1964 came in with the brothers moving to their first rented building, in Taylor Michigan. 1964 was even more hectic than 1963, if that was possible. Orders were coming in so fast, that it didn’t seem that there was any way to produce what was demanded. The brothers did what had to be done, Regis talked his good friend Bernie Kirk into bending the frames for them, he could use their hand tubing bender, but he would have to talk his dad into letting him use his one-and-a-half-car garage. The brothers didn’t know how he did it, but he did, and all at the fantastic price of $.03 a bend. There may have been some apprehension in Bernie’s mind, or his dad's, when a 40 ft. flat-bed semi pulled down the alley, and wanted to unload a truck-load of tubing. It was OK though; Regis was there to help unload. The driver wanted to know where the HI-LO was, when they told him they didn’t have one, and they were going to unload by hand, he thought they were nuts. The driver said that he couldn’t stay all day, so the guys slid the 40,000 lbs. of tubing off the side of the truck, and spent the rest of the day and night putting it in Mr. Kirk’s garage. As far as we know, no one ever did find out if Mr. Kirk was really mad or not. Troy had signed with Plymouth again, for the 1964 racing season, and Regis was still building and working on race cars, as well as working in a tool and die shop, and learning the tool and die trade for the past two years. The knowledge came in handy for increasing mini-bike production, and saving time, but the amount of time Regis had to spend on mini-bikes grew less and less. Things were made easier when Regis talked to Troy about the problem and Troy told Regis that he was going to retire after a few more races, so Regis said that he would retire from racing at the same time, and quit the tool and die shop at that time. Regis would go into building mini-bikes full time with little or no pay to start with. Raymond and Larry worked out a plan to buy out Larry with a new pickup truck that the company would make the payments on, that way they didn’t have to use up their working capital. .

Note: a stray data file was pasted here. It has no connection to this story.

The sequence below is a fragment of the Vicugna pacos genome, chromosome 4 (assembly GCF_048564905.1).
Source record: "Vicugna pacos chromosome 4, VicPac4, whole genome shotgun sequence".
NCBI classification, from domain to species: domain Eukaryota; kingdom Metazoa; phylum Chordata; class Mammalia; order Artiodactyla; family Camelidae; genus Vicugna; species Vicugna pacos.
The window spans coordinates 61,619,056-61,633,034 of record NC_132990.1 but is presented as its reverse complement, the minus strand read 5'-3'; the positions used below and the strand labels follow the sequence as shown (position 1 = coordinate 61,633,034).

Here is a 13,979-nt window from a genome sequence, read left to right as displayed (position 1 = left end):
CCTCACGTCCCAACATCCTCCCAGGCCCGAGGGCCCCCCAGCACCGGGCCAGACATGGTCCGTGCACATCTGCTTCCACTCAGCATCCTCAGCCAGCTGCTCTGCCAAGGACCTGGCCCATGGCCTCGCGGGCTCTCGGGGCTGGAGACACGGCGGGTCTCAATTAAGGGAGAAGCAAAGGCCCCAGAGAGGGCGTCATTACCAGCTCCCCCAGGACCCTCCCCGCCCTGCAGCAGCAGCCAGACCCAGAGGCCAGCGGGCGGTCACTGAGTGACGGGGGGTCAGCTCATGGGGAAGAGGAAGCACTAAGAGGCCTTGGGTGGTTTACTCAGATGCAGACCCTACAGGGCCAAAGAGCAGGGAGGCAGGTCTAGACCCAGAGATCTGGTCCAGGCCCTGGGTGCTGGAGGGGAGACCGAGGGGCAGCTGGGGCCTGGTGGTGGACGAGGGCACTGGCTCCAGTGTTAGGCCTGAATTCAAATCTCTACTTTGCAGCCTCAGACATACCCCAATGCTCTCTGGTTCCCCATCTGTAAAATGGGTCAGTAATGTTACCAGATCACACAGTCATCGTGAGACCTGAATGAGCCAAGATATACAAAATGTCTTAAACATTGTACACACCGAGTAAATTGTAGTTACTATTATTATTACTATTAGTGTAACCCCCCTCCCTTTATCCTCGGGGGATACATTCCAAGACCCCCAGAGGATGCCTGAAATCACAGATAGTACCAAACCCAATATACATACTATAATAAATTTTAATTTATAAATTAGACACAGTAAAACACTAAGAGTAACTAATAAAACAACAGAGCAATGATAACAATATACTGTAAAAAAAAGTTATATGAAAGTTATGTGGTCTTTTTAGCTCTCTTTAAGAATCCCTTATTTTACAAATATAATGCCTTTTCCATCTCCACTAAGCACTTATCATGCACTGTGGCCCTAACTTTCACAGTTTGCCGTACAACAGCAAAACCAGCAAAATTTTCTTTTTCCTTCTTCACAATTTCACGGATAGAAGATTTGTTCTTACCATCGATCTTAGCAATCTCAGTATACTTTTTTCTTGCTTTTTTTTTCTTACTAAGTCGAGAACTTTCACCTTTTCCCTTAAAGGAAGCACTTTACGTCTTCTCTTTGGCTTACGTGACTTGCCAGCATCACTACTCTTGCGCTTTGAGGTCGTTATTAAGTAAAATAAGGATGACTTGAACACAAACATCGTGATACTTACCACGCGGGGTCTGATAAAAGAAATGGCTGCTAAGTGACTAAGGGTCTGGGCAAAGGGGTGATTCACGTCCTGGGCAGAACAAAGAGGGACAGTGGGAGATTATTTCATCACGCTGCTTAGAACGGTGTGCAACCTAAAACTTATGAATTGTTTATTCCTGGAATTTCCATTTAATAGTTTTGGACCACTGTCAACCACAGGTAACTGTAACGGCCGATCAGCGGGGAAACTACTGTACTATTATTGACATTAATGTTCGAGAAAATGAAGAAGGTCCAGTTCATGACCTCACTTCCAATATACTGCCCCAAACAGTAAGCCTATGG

Now that the brothers Raymond and Regis rented their first building, things should have gotten better, with orders coming in hand over fist, what could go wrong? The problem became obvious when the brothers found out that the building that they had just rented wouldn’t hold everything they had. In fact it turned out to be more cramped then their old quarters. What to do? They had to find a larger building, and fast, so three months after they moved into Taylor, they moved out, this time to a 2500 sq. ft building, in Southfield, Michigan. After just a few months, Regis was able to start working 16 to 18 hours a day on mini-bikes, instead of everything else. Raymond was working as much as possible, but now had a 20 Mile trip from his house to the new shop, this made for very long days after working at his electrical job. It became obvious that Regis needed some full time help. The brothers wanted Bernie to quit his job and come to work for them full time, they promised him that they would buy a brand new Pines hydraulic bender, and that he wouldn’t have to bend frames on the hand-bender ever again, he agreed. The brothers then hired Bernie’s wife Barb to come in part time to do the paperwork. For a year that was full of turmoil, the brothers managed to build 1000 “LiL” Indian Mini-bikes in 1964.